- Faculty & Staff
Farewell and Godspeed 2011 Sermon
The Shaffer-Ashmead Chapel of The Lutheran Theological Seminary at Philadelphia
Friday, May 20th 2011
Farewell and Godspeed Service
Exodus 3: 1 - 12
Acts 6: 8 - 15
A prayer of Catherine of Siena:
O God eternal,
in your light we have seen
how closely you have conformed your creature
We see that you have set us, as it were,
in a circle,
so that wherever we may go
we are still within this circle. Amen.
I would love to know what the face of an angel looks like – no, not the angels that fly around, permanently memorialized in stained glass windows or in famous paintings; not even the angels in white cardboard cut-outs that students used to decorate the stage at a Christmas Carol Service at the United Theological College in Bangalore many years ago when I was a student there. Perhaps the group in charge of the stage decorations thought that the choir members didn’t sing angelically enough, and sought to supplement their sincere but very amateur voices by propping them up with cardboard angels on both sides of the stage. The Principal of the College was the no-nonsense and gruff-voiced Dr Russell Chandran, a pioneer of the mid-20th century ecumenical movement and committed to indigenous expressions of the Christian faith. These stylized angels flew in the face (pun intended) of everything that he stood for in terms of indigenous artistic expression, and when he entered the hall that evening to supervise the preparations for the service next day, he brusquely demanded: “who thought of this? How do you know what angels look like?” It was left to Mrs Vicky Chandran, his wife and herself the Principal of a prominent school in Bangalore, to pacify him saying “Come on Russell, even you don’t know what angels look like – let them use their imagination …” Yes, I would like to use my imagination and know what the face of an angel looks like. Imagination – using a phrase from a hit 1972 song, “Summer Breeze” by Seals and Crofts, which uses the plaintive phrase “Blowing through the jasmine in my mind.”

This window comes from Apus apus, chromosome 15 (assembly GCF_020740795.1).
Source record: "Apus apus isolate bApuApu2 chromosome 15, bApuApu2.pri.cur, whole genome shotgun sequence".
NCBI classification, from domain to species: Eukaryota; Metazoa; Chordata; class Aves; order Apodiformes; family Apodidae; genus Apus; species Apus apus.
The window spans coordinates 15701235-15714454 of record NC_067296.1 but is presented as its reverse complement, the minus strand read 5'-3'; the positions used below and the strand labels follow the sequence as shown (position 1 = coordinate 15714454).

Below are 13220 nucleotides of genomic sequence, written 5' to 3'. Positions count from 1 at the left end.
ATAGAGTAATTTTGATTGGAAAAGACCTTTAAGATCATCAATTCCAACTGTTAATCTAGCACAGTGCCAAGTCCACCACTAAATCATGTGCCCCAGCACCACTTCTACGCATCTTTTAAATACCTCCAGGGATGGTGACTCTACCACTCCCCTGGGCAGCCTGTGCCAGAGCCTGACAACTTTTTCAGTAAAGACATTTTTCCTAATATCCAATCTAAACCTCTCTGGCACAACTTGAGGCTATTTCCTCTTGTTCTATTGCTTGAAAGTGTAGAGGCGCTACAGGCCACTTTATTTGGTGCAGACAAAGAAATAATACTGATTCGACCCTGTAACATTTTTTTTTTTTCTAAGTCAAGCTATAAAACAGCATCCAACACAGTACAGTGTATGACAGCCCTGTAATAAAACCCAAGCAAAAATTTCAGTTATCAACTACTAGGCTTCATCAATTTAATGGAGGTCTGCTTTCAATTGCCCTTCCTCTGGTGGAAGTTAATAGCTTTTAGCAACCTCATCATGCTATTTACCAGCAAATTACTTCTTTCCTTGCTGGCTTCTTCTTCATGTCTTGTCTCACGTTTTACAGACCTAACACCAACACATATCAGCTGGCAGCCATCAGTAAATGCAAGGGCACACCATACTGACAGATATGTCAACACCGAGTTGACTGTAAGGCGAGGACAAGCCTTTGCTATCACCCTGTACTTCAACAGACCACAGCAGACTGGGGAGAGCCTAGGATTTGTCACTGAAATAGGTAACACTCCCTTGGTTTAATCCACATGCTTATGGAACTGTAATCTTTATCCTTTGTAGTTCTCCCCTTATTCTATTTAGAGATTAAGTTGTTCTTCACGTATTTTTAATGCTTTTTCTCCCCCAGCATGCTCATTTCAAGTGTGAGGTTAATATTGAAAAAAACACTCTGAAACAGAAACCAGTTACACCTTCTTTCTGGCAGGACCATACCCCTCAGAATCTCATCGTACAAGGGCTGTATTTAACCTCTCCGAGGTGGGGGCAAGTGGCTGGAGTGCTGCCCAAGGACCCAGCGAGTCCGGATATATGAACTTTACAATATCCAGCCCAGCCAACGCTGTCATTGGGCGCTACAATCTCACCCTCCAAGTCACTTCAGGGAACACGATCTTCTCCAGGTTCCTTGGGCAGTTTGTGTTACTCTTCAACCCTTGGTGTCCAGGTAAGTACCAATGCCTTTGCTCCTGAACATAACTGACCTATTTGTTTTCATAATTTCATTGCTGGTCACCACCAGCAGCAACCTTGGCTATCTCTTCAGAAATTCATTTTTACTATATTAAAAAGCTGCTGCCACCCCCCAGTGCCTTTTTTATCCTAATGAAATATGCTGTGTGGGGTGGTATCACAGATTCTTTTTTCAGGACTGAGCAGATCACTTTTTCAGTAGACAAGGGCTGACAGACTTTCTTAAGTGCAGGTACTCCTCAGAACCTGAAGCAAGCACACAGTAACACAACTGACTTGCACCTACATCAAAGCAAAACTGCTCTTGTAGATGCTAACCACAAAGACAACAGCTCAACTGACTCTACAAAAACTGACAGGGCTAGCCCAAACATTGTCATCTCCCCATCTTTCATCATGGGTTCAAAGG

There’s no jasmine in our reading from Acts which talks about a very tense moment in the life of Stephen – a turning point; poised on the edge between life and death; on the verge of making the good confession; faced as he was with an angry mob with murder in their hearts, we heard that “all who sat in council looked intently at him, and they saw that his face was like the face of an angel.” Did this make a difference? Did it move the hardened hearts to try and understand and respond to his testimony by word and deed to a crucified carpenter?